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First Person: Linda Hess connects hungry people to surplus food




Linda Hess founded Urban Harvester in 2012, a nonprofit that connects food sources with community agencies.
Linda Hess founded Urban Harvester in 2012, a nonprofit that connects food sources with community agencies.
Maya Sugarman/KPCC
Linda Hess founded Urban Harvester in 2012, a nonprofit that connects food sources with community agencies.
Linda Hess looks through donations of organic meat at the Giving Bank Food Pantry at Holy Family Church in South Pasadena. In 2014, Urban Harvester distributed 30,000 meals of unexpired food that would otherwise have ended up in landfills.
Maya Sugarman/KPCC
Linda Hess founded Urban Harvester in 2012, a nonprofit that connects food sources with community agencies.
Linda Hess builds relationships between food banks and businesses with leftover food. Hess describes her work as "food matchmaking."
Maya Sugarman/KPCC
Linda Hess founded Urban Harvester in 2012, a nonprofit that connects food sources with community agencies.
Linda Hess stands in a room filled with bags of produce before they are handed out at the Giving Bank Food Pantry at Holy Family Church in South Pasadena.
Maya Sugarman/KPCC
Linda Hess founded Urban Harvester in 2012, a nonprofit that connects food sources with community agencies.
Volunteer Marge Murphy works the intake table at the Giving Bank Food Pantry at Holy Family Church in South Pasadena.
Maya Sugarman/KPCC
Linda Hess founded Urban Harvester in 2012, a nonprofit that connects food sources with community agencies.
"You may not know who’s around the corner that could use what you have," says Linda Hess of local businesses that have leftover food.
Maya Sugarman/KPCC
Linda Hess founded Urban Harvester in 2012, a nonprofit that connects food sources with community agencies.
Lead volunteer Laura Escobedo, left, hands out bags of groceries at the Giving Bank Food Pantry at Holy Family Church in South Pasadena.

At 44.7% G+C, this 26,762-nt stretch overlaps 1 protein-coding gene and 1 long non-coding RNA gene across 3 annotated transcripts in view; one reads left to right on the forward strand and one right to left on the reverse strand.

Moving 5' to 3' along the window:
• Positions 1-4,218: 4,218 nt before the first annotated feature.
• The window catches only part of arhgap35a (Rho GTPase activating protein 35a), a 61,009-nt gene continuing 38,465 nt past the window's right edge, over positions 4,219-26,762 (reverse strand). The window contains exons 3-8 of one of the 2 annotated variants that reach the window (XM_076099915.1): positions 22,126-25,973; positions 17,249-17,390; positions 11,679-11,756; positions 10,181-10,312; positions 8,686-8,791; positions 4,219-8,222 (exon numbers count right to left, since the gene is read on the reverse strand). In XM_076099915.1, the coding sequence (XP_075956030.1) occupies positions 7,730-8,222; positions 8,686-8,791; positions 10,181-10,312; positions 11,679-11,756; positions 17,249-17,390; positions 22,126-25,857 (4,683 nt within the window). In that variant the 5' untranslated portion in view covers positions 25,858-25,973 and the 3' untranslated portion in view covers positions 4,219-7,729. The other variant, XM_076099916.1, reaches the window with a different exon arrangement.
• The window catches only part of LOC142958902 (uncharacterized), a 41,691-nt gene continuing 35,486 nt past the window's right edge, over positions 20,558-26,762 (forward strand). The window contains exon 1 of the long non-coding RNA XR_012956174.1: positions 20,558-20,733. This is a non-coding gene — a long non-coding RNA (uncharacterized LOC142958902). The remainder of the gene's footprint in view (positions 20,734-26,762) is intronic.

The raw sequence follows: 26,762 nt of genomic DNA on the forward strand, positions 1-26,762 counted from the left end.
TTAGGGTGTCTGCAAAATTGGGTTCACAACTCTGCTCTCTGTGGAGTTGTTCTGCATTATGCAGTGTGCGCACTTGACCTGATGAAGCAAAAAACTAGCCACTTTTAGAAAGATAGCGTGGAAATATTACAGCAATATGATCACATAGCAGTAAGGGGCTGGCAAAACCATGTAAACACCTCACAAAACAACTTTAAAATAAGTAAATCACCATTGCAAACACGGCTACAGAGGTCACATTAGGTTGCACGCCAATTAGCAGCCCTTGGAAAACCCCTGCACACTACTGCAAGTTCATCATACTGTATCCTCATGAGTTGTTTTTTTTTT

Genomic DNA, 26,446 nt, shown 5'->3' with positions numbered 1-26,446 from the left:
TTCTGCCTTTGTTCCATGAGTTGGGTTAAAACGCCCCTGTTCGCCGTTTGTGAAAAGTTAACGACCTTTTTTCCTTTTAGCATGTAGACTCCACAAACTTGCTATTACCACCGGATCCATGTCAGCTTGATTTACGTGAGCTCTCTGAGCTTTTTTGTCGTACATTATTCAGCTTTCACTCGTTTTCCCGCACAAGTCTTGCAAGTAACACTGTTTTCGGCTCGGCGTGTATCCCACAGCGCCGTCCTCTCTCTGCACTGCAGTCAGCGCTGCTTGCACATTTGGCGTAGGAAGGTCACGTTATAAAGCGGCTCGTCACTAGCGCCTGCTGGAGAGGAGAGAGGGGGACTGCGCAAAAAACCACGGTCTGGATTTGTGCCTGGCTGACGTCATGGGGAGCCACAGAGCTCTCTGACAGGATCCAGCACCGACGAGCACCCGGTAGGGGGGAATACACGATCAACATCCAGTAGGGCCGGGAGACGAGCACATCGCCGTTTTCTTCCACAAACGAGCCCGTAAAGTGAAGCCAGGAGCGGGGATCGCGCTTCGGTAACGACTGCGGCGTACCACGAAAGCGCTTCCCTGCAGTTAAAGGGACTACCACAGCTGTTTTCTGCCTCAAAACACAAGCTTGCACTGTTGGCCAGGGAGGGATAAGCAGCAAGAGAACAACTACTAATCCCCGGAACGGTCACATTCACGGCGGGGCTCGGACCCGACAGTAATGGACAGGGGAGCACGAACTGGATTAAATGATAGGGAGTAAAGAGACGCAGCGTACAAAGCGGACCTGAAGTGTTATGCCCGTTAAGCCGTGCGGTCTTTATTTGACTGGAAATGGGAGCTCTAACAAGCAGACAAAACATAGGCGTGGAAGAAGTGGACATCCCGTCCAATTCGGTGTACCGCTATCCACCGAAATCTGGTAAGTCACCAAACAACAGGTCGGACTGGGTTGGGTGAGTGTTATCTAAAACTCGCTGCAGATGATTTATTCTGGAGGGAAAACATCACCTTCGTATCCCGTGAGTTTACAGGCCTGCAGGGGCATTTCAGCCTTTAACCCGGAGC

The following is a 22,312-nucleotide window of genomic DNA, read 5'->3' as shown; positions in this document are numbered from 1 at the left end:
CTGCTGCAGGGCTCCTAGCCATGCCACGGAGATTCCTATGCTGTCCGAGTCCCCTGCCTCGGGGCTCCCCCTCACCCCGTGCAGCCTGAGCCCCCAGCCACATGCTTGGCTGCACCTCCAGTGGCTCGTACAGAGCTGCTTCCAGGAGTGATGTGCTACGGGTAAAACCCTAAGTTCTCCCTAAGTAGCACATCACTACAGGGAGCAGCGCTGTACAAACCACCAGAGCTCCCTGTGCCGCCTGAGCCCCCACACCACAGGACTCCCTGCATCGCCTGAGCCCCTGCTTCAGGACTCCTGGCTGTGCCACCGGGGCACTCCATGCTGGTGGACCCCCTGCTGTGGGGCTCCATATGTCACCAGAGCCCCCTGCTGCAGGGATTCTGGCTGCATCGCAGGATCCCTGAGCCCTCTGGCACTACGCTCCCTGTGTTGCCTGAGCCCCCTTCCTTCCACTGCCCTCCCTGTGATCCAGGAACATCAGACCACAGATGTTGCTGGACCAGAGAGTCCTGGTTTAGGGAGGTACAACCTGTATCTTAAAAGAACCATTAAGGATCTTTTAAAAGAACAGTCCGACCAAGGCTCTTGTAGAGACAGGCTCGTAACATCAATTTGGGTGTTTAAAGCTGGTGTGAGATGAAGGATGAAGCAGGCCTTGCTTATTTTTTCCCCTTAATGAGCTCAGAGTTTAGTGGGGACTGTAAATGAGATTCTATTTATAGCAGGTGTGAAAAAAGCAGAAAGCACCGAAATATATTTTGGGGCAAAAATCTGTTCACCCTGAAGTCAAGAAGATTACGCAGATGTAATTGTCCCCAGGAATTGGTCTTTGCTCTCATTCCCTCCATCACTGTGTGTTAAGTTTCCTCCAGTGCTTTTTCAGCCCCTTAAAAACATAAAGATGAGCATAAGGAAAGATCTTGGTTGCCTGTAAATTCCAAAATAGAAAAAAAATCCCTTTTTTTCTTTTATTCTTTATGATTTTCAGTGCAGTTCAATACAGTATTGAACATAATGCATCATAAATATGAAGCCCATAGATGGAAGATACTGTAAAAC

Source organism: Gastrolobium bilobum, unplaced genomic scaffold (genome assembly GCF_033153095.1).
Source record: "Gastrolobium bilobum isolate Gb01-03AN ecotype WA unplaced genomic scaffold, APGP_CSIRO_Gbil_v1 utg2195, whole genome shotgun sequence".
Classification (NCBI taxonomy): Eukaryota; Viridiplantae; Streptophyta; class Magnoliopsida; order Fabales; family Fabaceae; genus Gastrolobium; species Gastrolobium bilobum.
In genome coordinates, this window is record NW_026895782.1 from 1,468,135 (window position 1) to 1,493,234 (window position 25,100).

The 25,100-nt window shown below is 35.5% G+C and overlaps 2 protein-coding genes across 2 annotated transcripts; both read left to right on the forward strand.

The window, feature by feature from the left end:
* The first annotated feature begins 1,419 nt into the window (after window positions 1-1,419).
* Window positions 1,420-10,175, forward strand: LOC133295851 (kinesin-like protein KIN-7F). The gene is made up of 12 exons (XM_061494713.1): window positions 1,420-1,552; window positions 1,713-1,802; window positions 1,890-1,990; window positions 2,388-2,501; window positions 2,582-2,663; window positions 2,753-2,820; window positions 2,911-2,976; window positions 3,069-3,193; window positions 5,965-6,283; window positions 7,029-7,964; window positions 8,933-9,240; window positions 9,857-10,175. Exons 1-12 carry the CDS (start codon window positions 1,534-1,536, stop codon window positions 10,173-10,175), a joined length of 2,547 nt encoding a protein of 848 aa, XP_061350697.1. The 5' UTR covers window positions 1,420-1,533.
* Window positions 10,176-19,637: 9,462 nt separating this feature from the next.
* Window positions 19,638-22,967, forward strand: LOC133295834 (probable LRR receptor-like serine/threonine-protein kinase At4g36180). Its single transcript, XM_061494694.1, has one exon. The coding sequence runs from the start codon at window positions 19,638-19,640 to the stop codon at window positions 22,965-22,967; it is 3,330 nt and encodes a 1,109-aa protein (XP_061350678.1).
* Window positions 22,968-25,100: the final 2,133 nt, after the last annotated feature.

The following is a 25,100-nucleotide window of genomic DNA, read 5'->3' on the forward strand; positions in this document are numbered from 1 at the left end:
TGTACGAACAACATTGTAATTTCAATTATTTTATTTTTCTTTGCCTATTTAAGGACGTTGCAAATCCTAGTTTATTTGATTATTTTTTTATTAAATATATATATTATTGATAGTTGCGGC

Maya Sugarman/KPCC


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Linda Hess creates relationships between businesses with leftover food and organizations feeding people who don't have enough to eat.  She describes her work as food matchmaking.

"You have to make the connection work for [an agency’s] operating hours and when the food is available," says Hess. "One of the big problems is compatibility, kind of like a food dating service…If a market ends at 7:30 [p.m.] but [a local organization] operates from 9 a.m. to 1 [p.m.], that’s not a good match."

Much of her work is convincing businesses to donate their excess food.

"If it doesn’t sell, let it have another source," Hess says she tells potential donors.  "Composting has stepped in a little too fast…There’s still hungry people out there, and perfectly edible food…and it should make the effort to feed people first."   

Hess says it all began six years ago when she met a retired clergyman who delivered food to elderly people in Pasadena. One visit to the apartment of a woman who only had cat food in her cupboard left a lasting impression.

"It was in the middle of a parade route," she recalls. "It was just shocking."

Shortly after, she walked into a Trader Joe’s and talked about what she saw with some employees. A few days later, they filled her car with fresh fruits and vegetables.  She had more food than she could give, so she says her next question was, "Who else needs this food?"

Hess has been asking that question ever since. 

In 2012, she founded Urban Harvester, a nonprofit that connects food sources with community agencies. In 2014, the organization distributed 30,000 meals of unexpired food that would otherwise end up in landfills, says Hess.

"So much about it is creating that sense of community," she adds. "You may not know who’s around the corner that could use what you have and then there’s that ongoing relationship…I truly love doing this because it just brings smiles on everyone’s faces."

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